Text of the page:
NYC Luxury Co-Op Sales Held Strong in 2017
As the luxury market softens, co-ops have recently begun to increase in value. In contrast with the past few years when they fell behind new development condominiums in the rankings, co-ops are now starting to gain a competitive advantage in the NYC real estate market.
Stribling & Associates reported that between 2014 and 2017, the number of condominium sales rose by an impressive 74 percent, while co-op sales saw a drop of 25 percent in price during that same time period. According to The Real Deal, this was mainly due to the new development boom in NYC. However, last year condo sales experienced a decrease of 5 percent to 838 sales, while the number of co-op sales stayed steady, with 182 sales. Median prices in the condominium real estate market fell as well, seeing a 2 percent drop to $7.3 million in 2017. Meanwhile, co-op prices climbed by 3 percent to $6.8 million for the year. Luxury residences stayed on the market for a total of 183 days overall.
The NYC co-op market had a particularly exciting third quarter of 2017 when it reached record highs. According to Curbed, the median sales price of a Manhattan co-op increased 8.3 percent during 2017’s third quarter to $850,000, a 28-year record high.
Of course, the NYC condo market still reigns king in the world of NYC residential real estate. The overwhelming majority of luxury sales in both Manhattan and Brooklyn were condominiums. Condos made up 82 percent of total residence sales going for over $5 million, a significant increase from the recorded 55 percent in 2012. There were more downtown sales of luxury condos in 2017, making up 57 percent of the total sales in the city. Furthermore, there was a higher price surge in Brooklyn than Manhattan. Median condo sales in Brooklyn rose to $6.1 million, a 6 percent increase, and the average price rose to $7.1 million, a 17 percent increase.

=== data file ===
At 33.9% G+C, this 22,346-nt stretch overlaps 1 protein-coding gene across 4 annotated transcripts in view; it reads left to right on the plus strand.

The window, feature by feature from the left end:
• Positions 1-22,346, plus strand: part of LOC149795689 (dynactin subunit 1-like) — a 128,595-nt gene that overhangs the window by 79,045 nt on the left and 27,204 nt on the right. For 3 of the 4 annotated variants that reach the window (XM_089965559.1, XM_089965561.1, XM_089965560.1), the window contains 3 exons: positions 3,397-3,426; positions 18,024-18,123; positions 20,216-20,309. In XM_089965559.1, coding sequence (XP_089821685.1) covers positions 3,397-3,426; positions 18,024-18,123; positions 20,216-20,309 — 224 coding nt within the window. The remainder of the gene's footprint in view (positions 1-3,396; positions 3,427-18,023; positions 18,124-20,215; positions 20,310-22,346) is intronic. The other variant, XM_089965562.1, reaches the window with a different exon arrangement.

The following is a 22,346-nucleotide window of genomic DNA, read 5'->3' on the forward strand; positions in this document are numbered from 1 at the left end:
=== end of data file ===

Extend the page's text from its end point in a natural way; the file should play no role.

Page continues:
The report found that the value of co-ops in uptown Manhattan has fallen by over 15 percent, partly due to the dominance of condos in the area. But the number of co-op contracts signed has increased in 2017 compared to the previous year, as this drop “triggered a sense of value” for buyers, as stated in the report. The priciest co-op sale for the year was 960 Fifth Avenue, previously owned by the late art dealer Robert Ellsworth, which sold for $55 million. New development buildings such as 432 Park Avenue and 443 Greenwich saw some of the most expensive deals in NYC for 2017. More information on sales in NYC can be found here.